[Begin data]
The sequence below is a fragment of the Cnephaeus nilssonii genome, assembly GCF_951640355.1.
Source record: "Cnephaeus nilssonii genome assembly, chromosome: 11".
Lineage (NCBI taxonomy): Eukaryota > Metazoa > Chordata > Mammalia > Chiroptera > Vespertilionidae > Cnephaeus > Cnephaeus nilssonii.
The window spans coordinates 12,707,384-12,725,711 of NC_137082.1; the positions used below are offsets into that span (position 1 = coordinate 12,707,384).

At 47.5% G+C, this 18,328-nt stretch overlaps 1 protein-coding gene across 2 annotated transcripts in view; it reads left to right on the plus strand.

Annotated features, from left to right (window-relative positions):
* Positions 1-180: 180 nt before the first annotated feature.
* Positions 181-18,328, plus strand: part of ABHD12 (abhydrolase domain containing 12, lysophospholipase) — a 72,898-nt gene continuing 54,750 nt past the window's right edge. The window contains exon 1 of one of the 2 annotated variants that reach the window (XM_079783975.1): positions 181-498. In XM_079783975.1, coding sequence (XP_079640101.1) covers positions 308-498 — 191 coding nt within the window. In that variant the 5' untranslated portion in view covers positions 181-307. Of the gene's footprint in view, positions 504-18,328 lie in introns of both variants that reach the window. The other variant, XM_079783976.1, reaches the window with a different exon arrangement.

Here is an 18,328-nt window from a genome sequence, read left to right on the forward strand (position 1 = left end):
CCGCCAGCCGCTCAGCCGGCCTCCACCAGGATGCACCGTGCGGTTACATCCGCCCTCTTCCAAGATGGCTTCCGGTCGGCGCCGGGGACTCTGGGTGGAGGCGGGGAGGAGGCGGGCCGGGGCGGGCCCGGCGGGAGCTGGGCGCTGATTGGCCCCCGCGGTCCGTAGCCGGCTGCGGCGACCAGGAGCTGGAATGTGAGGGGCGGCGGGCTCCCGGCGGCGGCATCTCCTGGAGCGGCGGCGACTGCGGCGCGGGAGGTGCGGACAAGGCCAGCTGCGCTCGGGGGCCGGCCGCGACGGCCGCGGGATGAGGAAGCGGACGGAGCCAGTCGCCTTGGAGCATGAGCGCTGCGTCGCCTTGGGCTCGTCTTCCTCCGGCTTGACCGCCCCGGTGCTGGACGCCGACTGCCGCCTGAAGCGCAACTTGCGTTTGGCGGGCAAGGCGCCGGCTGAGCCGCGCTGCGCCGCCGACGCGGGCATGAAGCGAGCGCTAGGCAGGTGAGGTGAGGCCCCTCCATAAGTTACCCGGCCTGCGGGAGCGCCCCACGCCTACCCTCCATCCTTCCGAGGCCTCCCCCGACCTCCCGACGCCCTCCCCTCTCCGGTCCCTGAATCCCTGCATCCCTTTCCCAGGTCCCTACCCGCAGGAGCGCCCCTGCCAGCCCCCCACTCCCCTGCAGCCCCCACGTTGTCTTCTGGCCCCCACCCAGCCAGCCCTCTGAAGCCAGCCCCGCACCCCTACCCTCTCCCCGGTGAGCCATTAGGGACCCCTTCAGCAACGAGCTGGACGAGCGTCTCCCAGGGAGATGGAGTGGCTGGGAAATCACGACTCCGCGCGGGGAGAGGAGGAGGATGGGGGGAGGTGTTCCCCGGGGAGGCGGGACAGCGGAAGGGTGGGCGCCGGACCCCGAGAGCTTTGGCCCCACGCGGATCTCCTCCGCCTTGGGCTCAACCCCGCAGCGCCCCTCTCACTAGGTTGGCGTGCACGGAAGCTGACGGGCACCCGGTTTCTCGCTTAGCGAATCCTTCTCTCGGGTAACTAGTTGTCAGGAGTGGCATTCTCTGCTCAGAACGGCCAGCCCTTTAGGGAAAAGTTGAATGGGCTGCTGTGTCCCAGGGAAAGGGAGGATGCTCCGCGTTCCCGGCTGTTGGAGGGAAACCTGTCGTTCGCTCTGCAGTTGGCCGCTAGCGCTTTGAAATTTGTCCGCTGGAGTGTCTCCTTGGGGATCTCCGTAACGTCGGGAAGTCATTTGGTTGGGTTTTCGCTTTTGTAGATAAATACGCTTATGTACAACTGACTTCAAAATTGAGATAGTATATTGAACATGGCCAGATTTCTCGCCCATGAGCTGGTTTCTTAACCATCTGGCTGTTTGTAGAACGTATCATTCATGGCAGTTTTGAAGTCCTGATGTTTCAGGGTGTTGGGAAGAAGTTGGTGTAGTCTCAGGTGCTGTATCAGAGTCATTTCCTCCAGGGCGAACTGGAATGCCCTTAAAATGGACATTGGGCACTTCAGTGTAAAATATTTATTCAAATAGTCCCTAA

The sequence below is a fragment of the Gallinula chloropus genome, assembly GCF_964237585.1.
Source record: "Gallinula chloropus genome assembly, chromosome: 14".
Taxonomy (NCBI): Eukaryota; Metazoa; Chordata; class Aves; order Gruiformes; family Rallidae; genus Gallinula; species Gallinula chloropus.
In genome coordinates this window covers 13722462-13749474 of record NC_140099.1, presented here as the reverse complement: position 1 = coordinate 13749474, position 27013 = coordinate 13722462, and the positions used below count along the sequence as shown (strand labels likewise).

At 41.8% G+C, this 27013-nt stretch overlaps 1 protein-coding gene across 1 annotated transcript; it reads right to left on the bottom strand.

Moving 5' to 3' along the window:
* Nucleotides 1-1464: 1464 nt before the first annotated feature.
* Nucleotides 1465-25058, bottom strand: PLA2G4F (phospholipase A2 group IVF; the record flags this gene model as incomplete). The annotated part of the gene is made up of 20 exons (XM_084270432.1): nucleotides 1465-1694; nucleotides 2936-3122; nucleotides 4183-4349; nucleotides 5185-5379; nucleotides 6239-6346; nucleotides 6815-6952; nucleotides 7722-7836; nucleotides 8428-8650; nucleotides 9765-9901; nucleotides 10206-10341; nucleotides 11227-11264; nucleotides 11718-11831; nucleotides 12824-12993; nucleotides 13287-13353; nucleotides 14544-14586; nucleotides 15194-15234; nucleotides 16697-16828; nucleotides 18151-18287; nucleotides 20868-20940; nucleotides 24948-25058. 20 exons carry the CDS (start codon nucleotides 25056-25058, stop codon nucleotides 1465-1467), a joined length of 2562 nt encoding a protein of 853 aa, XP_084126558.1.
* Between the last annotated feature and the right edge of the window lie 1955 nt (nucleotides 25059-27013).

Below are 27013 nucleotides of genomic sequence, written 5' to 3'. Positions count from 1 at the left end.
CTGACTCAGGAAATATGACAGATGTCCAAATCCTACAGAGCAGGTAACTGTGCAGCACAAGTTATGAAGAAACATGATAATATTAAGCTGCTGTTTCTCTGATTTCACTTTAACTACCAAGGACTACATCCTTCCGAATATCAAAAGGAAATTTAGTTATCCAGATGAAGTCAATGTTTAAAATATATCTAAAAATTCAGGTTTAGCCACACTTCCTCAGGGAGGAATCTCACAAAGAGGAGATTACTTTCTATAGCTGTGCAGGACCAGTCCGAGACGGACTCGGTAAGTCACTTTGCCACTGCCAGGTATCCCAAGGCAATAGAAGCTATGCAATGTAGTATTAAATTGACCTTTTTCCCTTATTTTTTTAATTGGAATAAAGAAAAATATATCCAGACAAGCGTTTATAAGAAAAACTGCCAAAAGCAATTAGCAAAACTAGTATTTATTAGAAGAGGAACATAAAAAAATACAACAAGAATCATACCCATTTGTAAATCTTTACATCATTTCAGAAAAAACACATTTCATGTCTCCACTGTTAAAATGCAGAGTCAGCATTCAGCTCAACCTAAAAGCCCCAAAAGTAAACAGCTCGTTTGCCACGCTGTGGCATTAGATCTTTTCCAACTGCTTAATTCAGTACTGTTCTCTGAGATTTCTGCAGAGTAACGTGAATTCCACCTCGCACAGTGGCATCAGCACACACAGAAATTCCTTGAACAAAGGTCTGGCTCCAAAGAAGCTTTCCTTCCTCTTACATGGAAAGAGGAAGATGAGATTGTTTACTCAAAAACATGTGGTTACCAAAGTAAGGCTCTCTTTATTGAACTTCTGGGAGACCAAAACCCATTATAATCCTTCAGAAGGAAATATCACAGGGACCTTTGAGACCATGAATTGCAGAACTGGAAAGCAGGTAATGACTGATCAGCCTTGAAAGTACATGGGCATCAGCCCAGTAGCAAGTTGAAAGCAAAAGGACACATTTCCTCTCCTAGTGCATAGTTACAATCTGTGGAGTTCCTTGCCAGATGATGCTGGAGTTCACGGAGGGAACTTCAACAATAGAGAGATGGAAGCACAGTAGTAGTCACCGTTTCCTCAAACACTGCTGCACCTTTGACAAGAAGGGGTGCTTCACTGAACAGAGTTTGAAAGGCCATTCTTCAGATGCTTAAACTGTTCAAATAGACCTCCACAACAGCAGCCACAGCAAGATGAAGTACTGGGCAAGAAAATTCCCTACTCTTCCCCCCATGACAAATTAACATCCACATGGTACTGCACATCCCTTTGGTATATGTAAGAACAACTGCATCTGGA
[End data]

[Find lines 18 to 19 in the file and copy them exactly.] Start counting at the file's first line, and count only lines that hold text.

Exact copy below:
* Nucleotides 1465-25058, bottom strand: PLA2G4F (phospholipase A2 group IVF; the record flags this gene model as incomplete). The annotated part of the gene is made up of 20 exons (XM_084270432.1): nucleotides 1465-1694; nucleotides 2936-3122; nucleotides 4183-4349; nucleotides 5185-5379; nucleotides 6239-6346; nucleotides 6815-6952; nucleotides 7722-7836; nucleotides 8428-8650; nucleotides 9765-9901; nucleotides 10206-10341; nucleotides 11227-11264; nucleotides 11718-11831; nucleotides 12824-12993; nucleotides 13287-13353; nucleotides 14544-14586; nucleotides 15194-15234; nucleotides 16697-16828; nucleotides 18151-18287; nucleotides 20868-20940; nucleotides 24948-25058. 20 exons carry the CDS (start codon nucleotides 25056-25058, stop codon nucleotides 1465-1467), a joined length of 2562 nt encoding a protein of 853 aa, XP_084126558.1.
* Between the last annotated feature and the right edge of the window lie 1955 nt (nucleotides 25059-27013).